Jim Crawford’s U21s have spent 18 months scrambling to be the first Republic of Ireland side to make a major finals at their grade. Account for Israel across two legs in the next five days and the campaign will stretch through to June and Euro 2023 in Georgia and Romania.
“As I said to the players already, it’s 17 attempts to get this far with the 21s,” said Crawford. “I think that’s 34 years of playing U21s football and this is the furthest we’ve got. So we’re two games away from a place in the final. It’s uncharted territory.” Their predecessors would agree.
Don Givens once managed 13 games unbeaten, Noel King came home from Casarano in southern Italy with a 4-2 win over their hosts ten years ago, but the sum total of their combined two decades in charge amounted to consistent disappointments and, worse, apathy.
This story spills over a number of boundaries. Think of Conor Coventry, a mainstay in the team’s midfield, who has already racked up a record 26 caps at the grade. Or Lee O’Connor, another regular, whose 78 underage appearances for Ireland is out on its own.
There can’t be a man among the squad or the staff that isn’t acutely aware of the importance of this next 180 minutes and that brings with it the need for Crawford and others to get the mood music right.
These are players still learning their trade. Very few of them have experience of two-legged ties and the hope is that Tallaght Stadium will be full this time, unlike some weeks ago when a 7,000 ‘sell-out’ for the women’s side didn’t translate into enough bums on seats.
“The message is clear to the players: this is only the first game, so there are certain things you talk about,” said the manager. “It’s not the end of the world if you lose the game 1-0 because you still have another game to play. If you are winning in the first-leg, it’s far from over.
“So you have got to manage expectations, you’ve got to manage players’ views on the games, because the last thing you want is if we win the first-leg that players are going into the second-leg complacent. That could then be a real punch in the stomach for you.”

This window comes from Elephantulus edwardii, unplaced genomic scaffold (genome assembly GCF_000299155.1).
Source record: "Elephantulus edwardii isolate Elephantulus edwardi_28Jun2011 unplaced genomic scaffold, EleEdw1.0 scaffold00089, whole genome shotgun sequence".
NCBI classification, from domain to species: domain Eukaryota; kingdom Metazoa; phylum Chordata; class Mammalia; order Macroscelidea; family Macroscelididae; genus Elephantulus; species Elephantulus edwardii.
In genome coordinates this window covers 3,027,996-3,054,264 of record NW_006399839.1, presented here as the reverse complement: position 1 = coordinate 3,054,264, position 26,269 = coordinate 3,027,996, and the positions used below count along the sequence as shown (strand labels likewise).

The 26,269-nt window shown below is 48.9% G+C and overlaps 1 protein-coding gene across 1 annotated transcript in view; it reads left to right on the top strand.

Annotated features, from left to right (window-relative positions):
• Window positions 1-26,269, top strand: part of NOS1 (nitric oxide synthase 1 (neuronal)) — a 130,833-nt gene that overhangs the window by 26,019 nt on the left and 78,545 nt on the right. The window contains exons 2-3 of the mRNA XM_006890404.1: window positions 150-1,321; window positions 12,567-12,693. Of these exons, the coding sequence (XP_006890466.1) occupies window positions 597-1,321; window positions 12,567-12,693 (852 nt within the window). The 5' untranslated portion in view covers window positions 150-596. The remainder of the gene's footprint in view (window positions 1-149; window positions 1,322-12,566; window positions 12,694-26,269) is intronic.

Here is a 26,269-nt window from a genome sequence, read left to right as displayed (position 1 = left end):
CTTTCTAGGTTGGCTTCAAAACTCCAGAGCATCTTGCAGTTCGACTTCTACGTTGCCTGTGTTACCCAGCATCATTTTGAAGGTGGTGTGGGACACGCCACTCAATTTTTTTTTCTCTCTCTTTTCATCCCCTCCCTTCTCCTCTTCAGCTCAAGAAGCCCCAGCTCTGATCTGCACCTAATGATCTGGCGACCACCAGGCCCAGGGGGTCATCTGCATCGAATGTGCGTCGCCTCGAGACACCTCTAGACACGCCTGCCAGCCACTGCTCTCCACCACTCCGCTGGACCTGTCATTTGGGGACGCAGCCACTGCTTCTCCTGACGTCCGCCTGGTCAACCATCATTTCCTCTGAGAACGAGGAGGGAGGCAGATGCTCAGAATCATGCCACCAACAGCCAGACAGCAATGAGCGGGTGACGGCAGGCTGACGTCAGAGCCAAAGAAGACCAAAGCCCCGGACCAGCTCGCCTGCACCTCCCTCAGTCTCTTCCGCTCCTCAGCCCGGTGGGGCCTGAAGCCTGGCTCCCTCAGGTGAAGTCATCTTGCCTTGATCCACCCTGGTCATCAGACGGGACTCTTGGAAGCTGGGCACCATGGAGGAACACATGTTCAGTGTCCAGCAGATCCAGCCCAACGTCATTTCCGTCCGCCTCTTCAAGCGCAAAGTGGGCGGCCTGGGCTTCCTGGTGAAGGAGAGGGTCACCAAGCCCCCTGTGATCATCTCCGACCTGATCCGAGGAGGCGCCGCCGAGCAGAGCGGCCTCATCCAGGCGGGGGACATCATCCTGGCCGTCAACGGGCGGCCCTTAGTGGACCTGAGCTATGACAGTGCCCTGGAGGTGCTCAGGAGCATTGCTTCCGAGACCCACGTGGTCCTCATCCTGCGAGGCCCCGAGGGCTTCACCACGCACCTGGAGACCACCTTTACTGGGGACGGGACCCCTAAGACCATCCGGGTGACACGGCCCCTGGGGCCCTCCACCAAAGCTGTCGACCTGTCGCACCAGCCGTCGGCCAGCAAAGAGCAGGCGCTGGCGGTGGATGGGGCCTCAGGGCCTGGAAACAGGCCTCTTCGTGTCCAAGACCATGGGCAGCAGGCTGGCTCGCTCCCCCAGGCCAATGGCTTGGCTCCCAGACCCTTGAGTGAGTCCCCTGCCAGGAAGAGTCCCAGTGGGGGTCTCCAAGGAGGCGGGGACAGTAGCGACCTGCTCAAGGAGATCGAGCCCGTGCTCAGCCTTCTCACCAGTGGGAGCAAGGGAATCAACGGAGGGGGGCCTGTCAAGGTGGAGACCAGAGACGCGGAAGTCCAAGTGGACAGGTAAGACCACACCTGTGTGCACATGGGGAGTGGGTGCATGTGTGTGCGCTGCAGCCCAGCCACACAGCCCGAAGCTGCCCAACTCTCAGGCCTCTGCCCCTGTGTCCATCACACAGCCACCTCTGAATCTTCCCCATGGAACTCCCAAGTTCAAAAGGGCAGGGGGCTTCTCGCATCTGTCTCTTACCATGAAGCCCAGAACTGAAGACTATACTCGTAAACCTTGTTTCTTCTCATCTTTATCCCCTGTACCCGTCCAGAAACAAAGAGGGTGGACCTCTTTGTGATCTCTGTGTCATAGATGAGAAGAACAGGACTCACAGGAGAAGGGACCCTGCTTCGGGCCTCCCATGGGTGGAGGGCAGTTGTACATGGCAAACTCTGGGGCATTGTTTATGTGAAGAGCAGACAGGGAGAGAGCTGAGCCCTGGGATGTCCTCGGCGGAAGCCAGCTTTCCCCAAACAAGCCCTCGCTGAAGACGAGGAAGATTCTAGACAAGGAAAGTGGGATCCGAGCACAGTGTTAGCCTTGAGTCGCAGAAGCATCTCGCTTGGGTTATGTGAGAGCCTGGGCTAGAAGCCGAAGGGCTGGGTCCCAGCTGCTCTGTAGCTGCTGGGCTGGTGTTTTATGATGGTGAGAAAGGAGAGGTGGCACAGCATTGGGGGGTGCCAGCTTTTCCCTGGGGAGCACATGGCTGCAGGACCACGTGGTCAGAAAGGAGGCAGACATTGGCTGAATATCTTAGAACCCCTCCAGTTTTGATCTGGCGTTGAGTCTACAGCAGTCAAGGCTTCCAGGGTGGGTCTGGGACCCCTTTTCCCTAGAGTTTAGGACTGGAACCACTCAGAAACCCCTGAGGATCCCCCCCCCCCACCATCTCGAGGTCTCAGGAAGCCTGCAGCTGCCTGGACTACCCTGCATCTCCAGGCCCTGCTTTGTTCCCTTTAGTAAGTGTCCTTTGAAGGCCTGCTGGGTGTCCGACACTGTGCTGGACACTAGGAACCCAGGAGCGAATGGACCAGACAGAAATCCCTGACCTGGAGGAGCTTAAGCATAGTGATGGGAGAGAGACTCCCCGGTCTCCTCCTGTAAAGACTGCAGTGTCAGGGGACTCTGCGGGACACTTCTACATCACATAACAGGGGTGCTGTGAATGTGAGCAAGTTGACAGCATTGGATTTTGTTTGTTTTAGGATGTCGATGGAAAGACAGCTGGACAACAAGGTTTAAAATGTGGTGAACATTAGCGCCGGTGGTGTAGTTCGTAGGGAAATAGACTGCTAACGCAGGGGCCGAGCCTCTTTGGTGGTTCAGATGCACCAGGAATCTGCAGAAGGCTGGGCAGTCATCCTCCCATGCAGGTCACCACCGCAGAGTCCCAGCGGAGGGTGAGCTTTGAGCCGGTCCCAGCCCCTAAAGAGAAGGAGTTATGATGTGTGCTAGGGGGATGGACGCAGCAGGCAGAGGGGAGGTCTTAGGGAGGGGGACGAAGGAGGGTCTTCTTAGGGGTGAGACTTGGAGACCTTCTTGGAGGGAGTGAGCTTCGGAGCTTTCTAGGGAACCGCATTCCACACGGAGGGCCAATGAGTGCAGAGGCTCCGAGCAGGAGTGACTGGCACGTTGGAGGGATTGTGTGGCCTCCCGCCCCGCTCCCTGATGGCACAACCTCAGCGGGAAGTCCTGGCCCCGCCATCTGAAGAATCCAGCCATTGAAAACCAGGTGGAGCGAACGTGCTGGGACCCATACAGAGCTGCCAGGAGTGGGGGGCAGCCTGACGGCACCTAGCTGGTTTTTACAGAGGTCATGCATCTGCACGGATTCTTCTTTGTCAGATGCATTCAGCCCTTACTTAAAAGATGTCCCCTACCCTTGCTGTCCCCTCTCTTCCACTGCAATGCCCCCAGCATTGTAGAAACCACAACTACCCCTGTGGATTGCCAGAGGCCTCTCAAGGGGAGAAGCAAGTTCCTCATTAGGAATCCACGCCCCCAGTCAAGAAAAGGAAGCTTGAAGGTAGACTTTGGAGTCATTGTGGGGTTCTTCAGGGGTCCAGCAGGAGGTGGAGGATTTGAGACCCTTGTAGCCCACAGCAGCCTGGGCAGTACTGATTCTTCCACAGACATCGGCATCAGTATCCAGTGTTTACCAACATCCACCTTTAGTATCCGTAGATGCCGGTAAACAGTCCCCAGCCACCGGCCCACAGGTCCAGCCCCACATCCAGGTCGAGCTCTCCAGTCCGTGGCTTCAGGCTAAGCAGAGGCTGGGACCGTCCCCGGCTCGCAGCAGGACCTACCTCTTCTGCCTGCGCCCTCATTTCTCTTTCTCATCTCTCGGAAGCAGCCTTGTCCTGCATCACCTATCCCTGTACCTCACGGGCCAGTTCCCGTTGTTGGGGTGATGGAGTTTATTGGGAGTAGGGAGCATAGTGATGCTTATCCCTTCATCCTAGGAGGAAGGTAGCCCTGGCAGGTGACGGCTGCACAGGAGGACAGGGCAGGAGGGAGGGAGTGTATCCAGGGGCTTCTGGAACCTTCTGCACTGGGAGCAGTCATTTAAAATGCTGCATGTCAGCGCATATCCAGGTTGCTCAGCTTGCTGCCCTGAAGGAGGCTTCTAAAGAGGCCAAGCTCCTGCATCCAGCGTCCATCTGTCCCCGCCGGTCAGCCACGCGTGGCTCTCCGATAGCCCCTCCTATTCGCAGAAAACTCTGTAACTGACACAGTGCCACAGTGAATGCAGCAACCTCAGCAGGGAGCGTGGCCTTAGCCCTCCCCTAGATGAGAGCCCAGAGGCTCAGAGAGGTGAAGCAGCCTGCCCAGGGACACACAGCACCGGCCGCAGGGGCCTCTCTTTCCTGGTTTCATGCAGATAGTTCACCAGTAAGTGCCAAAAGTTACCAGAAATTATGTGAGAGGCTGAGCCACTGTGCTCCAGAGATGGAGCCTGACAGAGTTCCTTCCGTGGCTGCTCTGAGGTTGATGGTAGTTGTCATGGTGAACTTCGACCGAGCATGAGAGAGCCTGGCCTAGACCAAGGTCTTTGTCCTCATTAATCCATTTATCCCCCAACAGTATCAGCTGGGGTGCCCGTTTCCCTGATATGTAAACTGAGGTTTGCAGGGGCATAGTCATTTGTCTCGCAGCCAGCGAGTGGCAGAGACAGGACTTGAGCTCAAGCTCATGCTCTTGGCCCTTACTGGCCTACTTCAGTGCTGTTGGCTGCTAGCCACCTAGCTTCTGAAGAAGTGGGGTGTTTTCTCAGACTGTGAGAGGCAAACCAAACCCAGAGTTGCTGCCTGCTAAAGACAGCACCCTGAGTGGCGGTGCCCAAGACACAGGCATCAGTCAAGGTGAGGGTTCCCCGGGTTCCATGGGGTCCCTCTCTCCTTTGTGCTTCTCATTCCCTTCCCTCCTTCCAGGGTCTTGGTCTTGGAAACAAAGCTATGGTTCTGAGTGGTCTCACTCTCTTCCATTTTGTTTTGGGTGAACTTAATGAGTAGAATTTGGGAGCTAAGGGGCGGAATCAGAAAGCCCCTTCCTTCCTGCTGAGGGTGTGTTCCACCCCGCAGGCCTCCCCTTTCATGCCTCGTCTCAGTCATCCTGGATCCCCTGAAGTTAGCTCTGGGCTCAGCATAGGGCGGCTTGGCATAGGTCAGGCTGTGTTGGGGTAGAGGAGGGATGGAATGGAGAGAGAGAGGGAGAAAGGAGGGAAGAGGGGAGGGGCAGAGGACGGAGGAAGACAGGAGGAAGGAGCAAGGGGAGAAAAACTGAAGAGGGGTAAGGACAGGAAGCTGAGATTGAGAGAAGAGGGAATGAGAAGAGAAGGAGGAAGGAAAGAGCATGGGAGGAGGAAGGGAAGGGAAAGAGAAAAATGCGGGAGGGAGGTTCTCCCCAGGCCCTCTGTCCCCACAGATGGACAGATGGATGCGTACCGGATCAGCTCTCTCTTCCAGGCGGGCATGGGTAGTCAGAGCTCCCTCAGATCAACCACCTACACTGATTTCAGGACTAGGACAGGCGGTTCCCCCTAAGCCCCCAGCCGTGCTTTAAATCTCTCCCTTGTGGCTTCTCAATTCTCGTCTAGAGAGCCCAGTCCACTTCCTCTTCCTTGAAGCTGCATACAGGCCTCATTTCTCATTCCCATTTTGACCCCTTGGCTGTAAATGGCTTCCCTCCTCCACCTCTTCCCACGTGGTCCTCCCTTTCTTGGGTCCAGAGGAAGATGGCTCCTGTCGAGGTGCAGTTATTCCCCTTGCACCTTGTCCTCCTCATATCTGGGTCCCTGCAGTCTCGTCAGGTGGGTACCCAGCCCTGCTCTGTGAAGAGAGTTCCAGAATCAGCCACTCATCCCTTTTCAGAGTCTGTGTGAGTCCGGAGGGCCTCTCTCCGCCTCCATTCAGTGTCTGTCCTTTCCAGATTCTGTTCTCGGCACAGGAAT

Crawford hasn’t been helped by the loss of some players to injury last weekend, centre-back Mark McGuinness in particular, but this is still a talented squad that has been boosted by the inclusion of new blood for this last push.
The recall of Aaron Connolly has caught the eye the most. Crawford sees the Galwayman as more of a No.9 than a winger but it doesn’t seem likely that he will leave Brighton’s Evan Ferguson on the bench so how he might accommodate both will be interesting.
Connolly’s willingness to step down to the 21s having won eight senior caps was predicated on conversations he had with the manager who is thrilled by what he has seen in camp from a player he describes as sharp and a goal threat.
“And look, I’d imagine it’ll be difficult for him. We were training around the same time as the senior team and for him to get off our bus when the senior team were training, I wonder himself is he thinking: ‘Should I be over there with the senior team?’
“I had a conversation with him and he said: ‘I want to be here, I want to prove that I want to play for Ireland again and give everything I have and help the 21s to the playoff’. So his focus now is certainly with the 21s and I’m delighted to have him, particularly with the attitude and the ability he brings.”
Israeli football is in good fettle right now. Their senior side is top of their Nations League Group B group (weak though it is), and their U19s reached the final of the Euros this summer where they lost to England.
As for the U21s, they were minutes away from a win in Germany in the group stages only to concede twice late and lose 3-2. Poland and Hungary finished below them and a defeat to Latvia was a freak result where they laid siege to the opponents but got caught on the hop.
“They are a well organised team, aggressive, very counterattacking,” said Crawford.
The Dubliner was asked yesterday about the possibility that some of his best players – Ferguson, Will Smallbone, Coventry – could be called up by Stephen Kenny in the months to come and the effect that would have on his options in the event that the U21s have a summer in eastern Europe to consider.
That would be one of those nice problems.